A fiber with an elliptical core will have two preferred directions of polarization (along the major axis and along the minor axis). Linearly polarized light injected into the fiber at any other direction of polarization will propagate in two separate modes that travel at slightly different velocities. This type of fiber is said to have a “modal birefringence”. In a real fiber of this type, even ideally polarized light will couple into the other mode due to imperfections in the core-cladding interface, index of refraction fluctuations, and other mechanisms. Static and dynamic changes in polarization may occur along the entire length of the fiber. Over a given distance, the phases of the two modes will pass through an entire cycle of being in phase and out of phase. This distance is known as the “beat length”. A long beat length is associated with a small birefringence and a short beat length is associated with a large birefringence. Birefringent optical fibers are also known as “polarization preserving fibers” or “polarization maintaining (PM) fibers”. Birefringence is achieved by providing a core with an elliptical cross section or by providing circular core with a cladding which induces stress on the core. For example, the cladding may be provided with two parallel stress members having longitudinal axes which lie in the same plane as the axis of the core.

As mentioned above, fiber optic sensors employ the fact that environmental effects can alter the amplitude, phase, frequency, spectral content, or polarization of light propagated through an optical fiber. The primary advantages of fiber optic sensors include their ability to be light weight, very small, passive, energy efficient, rugged, and immune to electromagnetic interference. In addition, fiber optic sensors have the potential for very high sensitivity, large dynamic range, and wide bandwidth. Further, a certain class of fiber sensors may be distributed or multiplexed along a length of fiber. They may also be embedded into materials.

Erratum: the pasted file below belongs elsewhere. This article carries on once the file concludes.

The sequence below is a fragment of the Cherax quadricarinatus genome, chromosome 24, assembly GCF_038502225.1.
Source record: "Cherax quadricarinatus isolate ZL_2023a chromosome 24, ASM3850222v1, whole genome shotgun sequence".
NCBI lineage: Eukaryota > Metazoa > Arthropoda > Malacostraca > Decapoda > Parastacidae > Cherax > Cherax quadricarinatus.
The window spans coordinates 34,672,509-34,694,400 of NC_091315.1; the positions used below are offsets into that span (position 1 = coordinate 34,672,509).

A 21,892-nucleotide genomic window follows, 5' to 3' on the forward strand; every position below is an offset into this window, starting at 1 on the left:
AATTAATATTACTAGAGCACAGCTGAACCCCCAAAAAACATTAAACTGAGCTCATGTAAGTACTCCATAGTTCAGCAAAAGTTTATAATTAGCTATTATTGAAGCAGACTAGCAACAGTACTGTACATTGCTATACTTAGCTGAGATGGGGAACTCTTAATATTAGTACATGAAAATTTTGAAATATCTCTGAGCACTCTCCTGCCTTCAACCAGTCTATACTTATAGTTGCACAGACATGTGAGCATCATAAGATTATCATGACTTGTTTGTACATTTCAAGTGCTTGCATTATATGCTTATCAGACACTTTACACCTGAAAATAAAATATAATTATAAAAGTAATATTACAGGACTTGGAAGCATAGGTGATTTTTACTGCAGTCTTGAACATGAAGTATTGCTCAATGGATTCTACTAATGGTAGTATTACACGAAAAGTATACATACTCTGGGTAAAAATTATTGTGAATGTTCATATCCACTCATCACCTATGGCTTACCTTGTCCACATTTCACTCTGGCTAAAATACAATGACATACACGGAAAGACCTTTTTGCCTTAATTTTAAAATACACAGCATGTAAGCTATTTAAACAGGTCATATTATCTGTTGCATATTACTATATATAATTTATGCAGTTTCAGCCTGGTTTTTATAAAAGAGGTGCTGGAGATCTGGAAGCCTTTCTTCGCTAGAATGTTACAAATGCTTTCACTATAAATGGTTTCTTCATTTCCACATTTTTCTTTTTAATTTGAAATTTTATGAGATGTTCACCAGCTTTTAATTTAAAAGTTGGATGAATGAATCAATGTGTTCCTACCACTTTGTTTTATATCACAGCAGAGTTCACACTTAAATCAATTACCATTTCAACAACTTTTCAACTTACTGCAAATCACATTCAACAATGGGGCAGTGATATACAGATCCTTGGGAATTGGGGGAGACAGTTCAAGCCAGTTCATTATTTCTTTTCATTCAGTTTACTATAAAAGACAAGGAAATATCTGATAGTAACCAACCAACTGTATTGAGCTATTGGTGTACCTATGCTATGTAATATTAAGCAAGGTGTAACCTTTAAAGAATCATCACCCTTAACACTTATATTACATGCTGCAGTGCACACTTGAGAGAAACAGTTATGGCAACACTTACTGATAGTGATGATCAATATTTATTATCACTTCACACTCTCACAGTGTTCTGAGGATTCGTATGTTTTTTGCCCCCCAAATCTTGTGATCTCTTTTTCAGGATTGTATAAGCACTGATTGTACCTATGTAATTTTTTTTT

State of the art fiber optic sensors can be classified as either “extrinsic” or “intrinsic”. Extrinsic sensors rely on some other device being coupled to the fiber optic in order to translate environmental effects into changes in the properties of the light in the fiber optic. Intrinsic sensors rely only on the properties of the optical fiber in order to measure ambient environmental effects. Known fiber optic sensors include linear position sensors, rotational position sensors, fluid level sensors, temperature sensors, strain gauges, fiber optic gyroscopes, and pressure sensors.